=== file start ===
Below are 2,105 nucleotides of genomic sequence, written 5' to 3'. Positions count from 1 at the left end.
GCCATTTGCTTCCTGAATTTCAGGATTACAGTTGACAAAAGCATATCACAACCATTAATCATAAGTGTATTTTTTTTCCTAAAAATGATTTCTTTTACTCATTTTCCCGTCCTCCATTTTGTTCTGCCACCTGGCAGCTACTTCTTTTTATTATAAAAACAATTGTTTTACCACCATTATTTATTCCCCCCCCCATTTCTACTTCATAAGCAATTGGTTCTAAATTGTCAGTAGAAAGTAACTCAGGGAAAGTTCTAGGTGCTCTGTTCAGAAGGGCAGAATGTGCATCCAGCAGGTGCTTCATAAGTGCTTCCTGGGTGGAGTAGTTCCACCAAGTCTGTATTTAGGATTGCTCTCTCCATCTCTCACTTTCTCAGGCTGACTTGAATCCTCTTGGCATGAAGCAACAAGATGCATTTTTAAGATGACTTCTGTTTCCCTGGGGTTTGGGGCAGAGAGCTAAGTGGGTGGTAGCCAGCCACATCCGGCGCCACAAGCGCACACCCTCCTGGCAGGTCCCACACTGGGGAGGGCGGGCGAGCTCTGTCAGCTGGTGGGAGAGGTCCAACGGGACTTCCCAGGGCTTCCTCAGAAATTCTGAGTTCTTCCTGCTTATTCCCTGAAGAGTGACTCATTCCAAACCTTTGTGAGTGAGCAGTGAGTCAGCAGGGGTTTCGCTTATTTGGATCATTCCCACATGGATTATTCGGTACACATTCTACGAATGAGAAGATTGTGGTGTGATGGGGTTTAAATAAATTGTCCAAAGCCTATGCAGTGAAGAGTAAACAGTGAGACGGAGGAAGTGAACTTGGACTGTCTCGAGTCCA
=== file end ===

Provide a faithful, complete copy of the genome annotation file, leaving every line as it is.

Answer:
Below are 2,105 nucleotides of genomic sequence, written 5' to 3'. Positions count from 1 at the left end.
GCCATTTGCTTCCTGAATTTCAGGATTACAGTTGACAAAAGCATATCACAACCATTAATCATAAGTGTATTTTTTTTCCTAAAAATGATTTCTTTTACTCATTTTCCCGTCCTCCATTTTGTTCTGCCACCTGGCAGCTACTTCTTTTTATTATAAAAACAATTGTTTTACCACCATTATTTATTCCCCCCCCCATTTCTACTTCATAAGCAATTGGTTCTAAATTGTCAGTAGAAAGTAACTCAGGGAAAGTTCTAGGTGCTCTGTTCAGAAGGGCAGAATGTGCATCCAGCAGGTGCTTCATAAGTGCTTCCTGGGTGGAGTAGTTCCACCAAGTCTGTATTTAGGATTGCTCTCTCCATCTCTCACTTTCTCAGGCTGACTTGAATCCTCTTGGCATGAAGCAACAAGATGCATTTTTAAGATGACTTCTGTTTCCCTGGGGTTTGGGGCAGAGAGCTAAGTGGGTGGTAGCCAGCCACATCCGGCGCCACAAGCGCACACCCTCCTGGCAGGTCCCACACTGGGGAGGGCGGGCGAGCTCTGTCAGCTGGTGGGAGAGGTCCAACGGGACTTCCCAGGGCTTCCTCAGAAATTCTGAGTTCTTCCTGCTTATTCCCTGAAGAGTGACTCATTCCAAACCTTTGTGAGTGAGCAGTGAGTCAGCAGGGGTTTCGCTTATTTGGATCATTCCCACATGGATTATTCGGTACACATTCTACGAATGAGAAGATTGTGGTGTGATGGGGTTTAAATAAATTGTCCAAAGCCTATGCAGTGAAGAGTAAACAGTGAGACGGAGGAAGTGAACTTGGACTGTCTCGAGTCCA